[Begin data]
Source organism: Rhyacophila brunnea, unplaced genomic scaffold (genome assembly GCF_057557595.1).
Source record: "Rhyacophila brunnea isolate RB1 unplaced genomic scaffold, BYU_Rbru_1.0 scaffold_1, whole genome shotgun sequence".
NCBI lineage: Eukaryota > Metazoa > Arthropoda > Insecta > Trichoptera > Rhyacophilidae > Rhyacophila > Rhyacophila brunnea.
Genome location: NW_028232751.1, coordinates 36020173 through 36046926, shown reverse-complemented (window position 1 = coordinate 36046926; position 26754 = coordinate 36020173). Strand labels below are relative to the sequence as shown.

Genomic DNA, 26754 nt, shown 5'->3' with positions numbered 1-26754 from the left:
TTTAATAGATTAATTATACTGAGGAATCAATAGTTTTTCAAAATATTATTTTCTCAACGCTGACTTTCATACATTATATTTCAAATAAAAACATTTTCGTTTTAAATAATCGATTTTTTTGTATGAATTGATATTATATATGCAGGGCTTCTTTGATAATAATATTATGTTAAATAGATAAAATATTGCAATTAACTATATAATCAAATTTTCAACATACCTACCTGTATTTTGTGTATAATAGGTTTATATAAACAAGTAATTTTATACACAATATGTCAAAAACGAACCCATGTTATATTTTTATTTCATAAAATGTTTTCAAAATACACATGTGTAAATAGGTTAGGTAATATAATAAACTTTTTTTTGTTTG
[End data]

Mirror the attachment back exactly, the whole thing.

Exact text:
Source organism: Rhyacophila brunnea, unplaced genomic scaffold (genome assembly GCF_057557595.1).
Source record: "Rhyacophila brunnea isolate RB1 unplaced genomic scaffold, BYU_Rbru_1.0 scaffold_1, whole genome shotgun sequence".
NCBI lineage: Eukaryota > Metazoa > Arthropoda > Insecta > Trichoptera > Rhyacophilidae > Rhyacophila > Rhyacophila brunnea.
Genome location: NW_028232751.1, coordinates 36020173 through 36046926, shown reverse-complemented (window position 1 = coordinate 36046926; position 26754 = coordinate 36020173). Strand labels below are relative to the sequence as shown.

Genomic DNA, 26754 nt, shown 5'->3' with positions numbered 1-26754 from the left:
TTTAATAGATTAATTATACTGAGGAATCAATAGTTTTTCAAAATATTATTTTCTCAACGCTGACTTTCATACATTATATTTCAAATAAAAACATTTTCGTTTTAAATAATCGATTTTTTTGTATGAATTGATATTATATATGCAGGGCTTCTTTGATAATAATATTATGTTAAATAGATAAAATATTGCAATTAACTATATAATCAAATTTTCAACATACCTACCTGTATTTTGTGTATAATAGGTTTATATAAACAAGTAATTTTATACACAATATGTCAAAAACGAACCCATGTTATATTTTTATTTCATAAAATGTTTTCAAAATACACATGTGTAAATAGGTTAGGTAATATAATAAACTTTTTTTTGTTTG